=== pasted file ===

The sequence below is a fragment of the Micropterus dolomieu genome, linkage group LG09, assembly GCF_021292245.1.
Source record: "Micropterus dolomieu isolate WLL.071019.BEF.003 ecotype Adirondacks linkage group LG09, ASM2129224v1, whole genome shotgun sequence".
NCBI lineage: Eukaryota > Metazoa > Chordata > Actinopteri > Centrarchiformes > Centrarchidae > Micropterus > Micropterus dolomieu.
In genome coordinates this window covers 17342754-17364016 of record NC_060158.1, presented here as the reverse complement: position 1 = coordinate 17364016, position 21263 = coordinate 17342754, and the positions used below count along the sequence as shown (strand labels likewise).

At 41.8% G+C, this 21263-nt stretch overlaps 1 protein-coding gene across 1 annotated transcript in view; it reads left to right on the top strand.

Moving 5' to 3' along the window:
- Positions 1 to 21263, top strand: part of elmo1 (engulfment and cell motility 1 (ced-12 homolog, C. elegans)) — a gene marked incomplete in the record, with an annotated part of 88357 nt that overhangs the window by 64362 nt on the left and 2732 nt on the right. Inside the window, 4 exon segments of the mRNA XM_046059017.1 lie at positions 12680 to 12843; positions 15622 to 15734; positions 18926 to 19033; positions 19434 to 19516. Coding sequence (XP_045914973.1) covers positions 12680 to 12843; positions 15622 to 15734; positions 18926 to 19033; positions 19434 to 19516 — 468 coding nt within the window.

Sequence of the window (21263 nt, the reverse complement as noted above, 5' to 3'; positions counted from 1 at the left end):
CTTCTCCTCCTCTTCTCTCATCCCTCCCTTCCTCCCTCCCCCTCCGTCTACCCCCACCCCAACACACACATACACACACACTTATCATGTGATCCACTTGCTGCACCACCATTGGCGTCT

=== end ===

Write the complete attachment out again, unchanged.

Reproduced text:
The sequence below is a fragment of the Micropterus dolomieu genome, linkage group LG09, assembly GCF_021292245.1.
Source record: "Micropterus dolomieu isolate WLL.071019.BEF.003 ecotype Adirondacks linkage group LG09, ASM2129224v1, whole genome shotgun sequence".
NCBI lineage: Eukaryota > Metazoa > Chordata > Actinopteri > Centrarchiformes > Centrarchidae > Micropterus > Micropterus dolomieu.
In genome coordinates this window covers 17342754-17364016 of record NC_060158.1, presented here as the reverse complement: position 1 = coordinate 17364016, position 21263 = coordinate 17342754, and the positions used below count along the sequence as shown (strand labels likewise).

At 41.8% G+C, this 21263-nt stretch overlaps 1 protein-coding gene across 1 annotated transcript in view; it reads left to right on the top strand.

Moving 5' to 3' along the window:
- Positions 1 to 21263, top strand: part of elmo1 (engulfment and cell motility 1 (ced-12 homolog, C. elegans)) — a gene marked incomplete in the record, with an annotated part of 88357 nt that overhangs the window by 64362 nt on the left and 2732 nt on the right. Inside the window, 4 exon segments of the mRNA XM_046059017.1 lie at positions 12680 to 12843; positions 15622 to 15734; positions 18926 to 19033; positions 19434 to 19516. Coding sequence (XP_045914973.1) covers positions 12680 to 12843; positions 15622 to 15734; positions 18926 to 19033; positions 19434 to 19516 — 468 coding nt within the window.

Sequence of the window (21263 nt, the reverse complement as noted above, 5' to 3'; positions counted from 1 at the left end):
CTTCTCCTCCTCTTCTCTCATCCCTCCCTTCCTCCCTCCCCCTCCGTCTACCCCCACCCCAACACACACATACACACACACTTATCATGTGATCCACTTGCTGCACCACCATTGGCGTCT